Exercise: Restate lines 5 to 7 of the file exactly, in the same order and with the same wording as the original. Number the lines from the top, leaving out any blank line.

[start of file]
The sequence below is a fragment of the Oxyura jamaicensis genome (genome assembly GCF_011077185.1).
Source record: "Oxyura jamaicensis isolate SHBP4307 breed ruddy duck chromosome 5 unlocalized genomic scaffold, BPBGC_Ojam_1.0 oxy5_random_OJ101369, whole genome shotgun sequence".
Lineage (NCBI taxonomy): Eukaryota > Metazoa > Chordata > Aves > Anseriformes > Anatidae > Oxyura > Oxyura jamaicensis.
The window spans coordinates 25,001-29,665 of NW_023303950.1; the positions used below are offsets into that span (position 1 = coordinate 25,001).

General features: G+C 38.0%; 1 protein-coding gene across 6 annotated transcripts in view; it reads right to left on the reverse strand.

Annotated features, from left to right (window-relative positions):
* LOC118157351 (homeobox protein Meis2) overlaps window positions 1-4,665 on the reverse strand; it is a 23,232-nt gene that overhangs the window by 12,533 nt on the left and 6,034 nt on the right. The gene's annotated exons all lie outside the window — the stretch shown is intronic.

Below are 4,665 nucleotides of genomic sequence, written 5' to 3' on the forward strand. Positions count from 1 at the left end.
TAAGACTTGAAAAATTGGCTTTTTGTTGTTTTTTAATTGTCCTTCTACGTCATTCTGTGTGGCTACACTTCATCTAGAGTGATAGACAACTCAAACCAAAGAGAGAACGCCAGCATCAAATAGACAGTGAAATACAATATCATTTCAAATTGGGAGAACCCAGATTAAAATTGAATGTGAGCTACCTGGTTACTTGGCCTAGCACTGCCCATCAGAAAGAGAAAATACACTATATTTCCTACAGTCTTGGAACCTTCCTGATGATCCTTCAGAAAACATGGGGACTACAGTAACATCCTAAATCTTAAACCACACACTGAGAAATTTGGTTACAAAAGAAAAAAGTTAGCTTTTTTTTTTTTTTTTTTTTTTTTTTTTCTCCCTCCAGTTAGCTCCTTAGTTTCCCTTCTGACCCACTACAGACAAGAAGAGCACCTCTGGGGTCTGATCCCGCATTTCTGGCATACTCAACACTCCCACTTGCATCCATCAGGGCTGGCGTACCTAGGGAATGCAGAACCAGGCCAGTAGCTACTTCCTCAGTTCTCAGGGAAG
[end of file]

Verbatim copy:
General features: G+C 38.0%; 1 protein-coding gene across 6 annotated transcripts in view; it reads right to left on the reverse strand.

Annotated features, from left to right (window-relative positions):
* LOC118157351 (homeobox protein Meis2) overlaps window positions 1-4,665 on the reverse strand; it is a 23,232-nt gene that overhangs the window by 12,533 nt on the left and 6,034 nt on the right. The gene's annotated exons all lie outside the window — the stretch shown is intronic.